Open world city games are hard to make. It takes tens of thousands of hours to fill in the massive worlds we see in the likes of Grand Theft Auto V, Mafia III, or Batman: Arkham Knight. It’s harder still if you’re constrained by a real-world layout and need to make something that can visually pass for Manhattan, as is the case in Spider-Man. On top of that, it’s hard to make all of that expansive real estate feel interesting. In a lot of open city games, you’ve got a huge map but only a handful of meaningful activities to choose from. The rest of the map ends up feeling like empty filler. But Spider-Man puts the entire map to use, from the side missions to the randomly generated crimes.

Also, the game does some really interesting things with building windows. In the past, games have simply faked their building interiors by slapping a picture of curtains onto exterior windows. That was fine, although it began to stick out as we moved closer to photorealism. Spider-Man has a cool feature where it puts a randomly-generated room on the other side of a window. This really makes the buildings pop, particularly at night. It’s a wonderful feature that really sells the idea that these are buildings and not just giant cubes with windows painted on them. This means even the generic non-story buildings can feel vibrant and interesting, and not like filler content padding the space between major landmarks.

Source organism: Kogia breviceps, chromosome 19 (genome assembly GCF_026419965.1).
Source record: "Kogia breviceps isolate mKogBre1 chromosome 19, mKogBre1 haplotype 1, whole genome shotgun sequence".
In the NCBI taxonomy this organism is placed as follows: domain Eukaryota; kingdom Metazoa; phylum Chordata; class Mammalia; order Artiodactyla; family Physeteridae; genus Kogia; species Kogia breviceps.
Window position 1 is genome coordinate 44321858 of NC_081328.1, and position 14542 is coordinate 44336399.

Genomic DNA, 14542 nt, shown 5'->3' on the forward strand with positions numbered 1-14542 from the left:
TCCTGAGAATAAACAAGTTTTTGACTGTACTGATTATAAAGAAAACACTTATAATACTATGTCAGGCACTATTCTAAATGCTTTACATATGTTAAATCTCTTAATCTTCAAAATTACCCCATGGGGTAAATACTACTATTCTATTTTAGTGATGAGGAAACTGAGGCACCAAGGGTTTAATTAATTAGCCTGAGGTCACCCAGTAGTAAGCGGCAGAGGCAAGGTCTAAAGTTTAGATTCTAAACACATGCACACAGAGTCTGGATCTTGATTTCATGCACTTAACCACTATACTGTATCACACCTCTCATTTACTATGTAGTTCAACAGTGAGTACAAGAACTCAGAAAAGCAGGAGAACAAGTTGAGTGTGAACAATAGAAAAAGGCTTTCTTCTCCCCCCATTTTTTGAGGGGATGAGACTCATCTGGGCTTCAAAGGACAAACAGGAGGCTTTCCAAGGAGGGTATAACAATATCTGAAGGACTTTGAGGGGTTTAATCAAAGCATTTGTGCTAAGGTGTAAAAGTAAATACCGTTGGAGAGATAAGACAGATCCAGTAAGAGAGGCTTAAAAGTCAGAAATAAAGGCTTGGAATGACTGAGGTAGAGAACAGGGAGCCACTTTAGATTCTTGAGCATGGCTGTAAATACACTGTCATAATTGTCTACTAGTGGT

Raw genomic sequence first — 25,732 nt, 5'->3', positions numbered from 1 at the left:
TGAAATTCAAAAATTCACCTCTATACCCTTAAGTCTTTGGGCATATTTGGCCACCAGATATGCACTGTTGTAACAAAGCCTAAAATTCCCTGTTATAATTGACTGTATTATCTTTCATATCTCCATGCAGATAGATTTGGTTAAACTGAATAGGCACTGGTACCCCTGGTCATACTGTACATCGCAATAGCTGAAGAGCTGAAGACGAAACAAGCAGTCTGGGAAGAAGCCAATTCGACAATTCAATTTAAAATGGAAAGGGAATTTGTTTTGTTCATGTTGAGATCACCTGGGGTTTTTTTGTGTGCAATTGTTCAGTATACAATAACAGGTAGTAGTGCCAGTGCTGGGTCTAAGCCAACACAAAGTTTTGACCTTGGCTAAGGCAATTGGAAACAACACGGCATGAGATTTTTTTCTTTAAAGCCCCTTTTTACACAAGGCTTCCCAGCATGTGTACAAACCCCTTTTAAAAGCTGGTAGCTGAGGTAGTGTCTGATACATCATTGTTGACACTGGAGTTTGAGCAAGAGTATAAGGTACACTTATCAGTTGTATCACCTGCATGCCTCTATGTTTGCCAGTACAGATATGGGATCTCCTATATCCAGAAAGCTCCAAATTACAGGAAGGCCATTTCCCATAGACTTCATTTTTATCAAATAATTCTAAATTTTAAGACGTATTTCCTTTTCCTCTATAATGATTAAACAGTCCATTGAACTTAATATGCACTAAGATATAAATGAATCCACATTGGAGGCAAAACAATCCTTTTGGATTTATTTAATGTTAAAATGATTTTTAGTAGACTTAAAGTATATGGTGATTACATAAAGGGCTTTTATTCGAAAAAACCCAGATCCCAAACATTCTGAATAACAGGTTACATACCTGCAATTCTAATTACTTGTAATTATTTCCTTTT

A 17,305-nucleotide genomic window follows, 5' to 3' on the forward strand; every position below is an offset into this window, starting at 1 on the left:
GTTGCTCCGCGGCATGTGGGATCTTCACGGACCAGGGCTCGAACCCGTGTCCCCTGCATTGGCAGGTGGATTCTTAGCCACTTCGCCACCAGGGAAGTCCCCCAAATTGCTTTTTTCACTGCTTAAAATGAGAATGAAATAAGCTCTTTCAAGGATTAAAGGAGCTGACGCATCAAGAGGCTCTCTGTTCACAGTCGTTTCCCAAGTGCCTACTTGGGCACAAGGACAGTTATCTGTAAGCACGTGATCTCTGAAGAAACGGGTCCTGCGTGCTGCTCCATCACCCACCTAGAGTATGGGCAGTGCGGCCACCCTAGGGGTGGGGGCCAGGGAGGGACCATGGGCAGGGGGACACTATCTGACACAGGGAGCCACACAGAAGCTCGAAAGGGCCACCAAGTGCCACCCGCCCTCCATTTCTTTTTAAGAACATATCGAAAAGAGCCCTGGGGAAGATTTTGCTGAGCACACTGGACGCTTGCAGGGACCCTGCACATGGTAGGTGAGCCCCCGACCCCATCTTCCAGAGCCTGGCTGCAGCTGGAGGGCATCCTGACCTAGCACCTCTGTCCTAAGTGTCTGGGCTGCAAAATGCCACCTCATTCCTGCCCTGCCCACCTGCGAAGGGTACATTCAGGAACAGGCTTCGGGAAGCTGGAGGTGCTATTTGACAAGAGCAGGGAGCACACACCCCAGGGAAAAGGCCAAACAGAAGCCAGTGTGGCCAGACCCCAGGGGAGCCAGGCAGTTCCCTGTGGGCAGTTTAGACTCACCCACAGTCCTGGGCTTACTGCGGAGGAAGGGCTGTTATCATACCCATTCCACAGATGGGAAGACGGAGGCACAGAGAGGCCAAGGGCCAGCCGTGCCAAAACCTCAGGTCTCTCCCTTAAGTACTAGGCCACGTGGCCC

5. The Spider-Suits

As you level up, you unlock different outfits for Spider-Man. Some of them are references to old comics. Some of them are one-off joke outfits. Some are just novelty concepts the game designers came up with. Some are faithful recreations of the more famous outfits Spider-Man has worn over the last half-century. They’re hidden at the start of the game and it’s fun to see them revealed as you progress.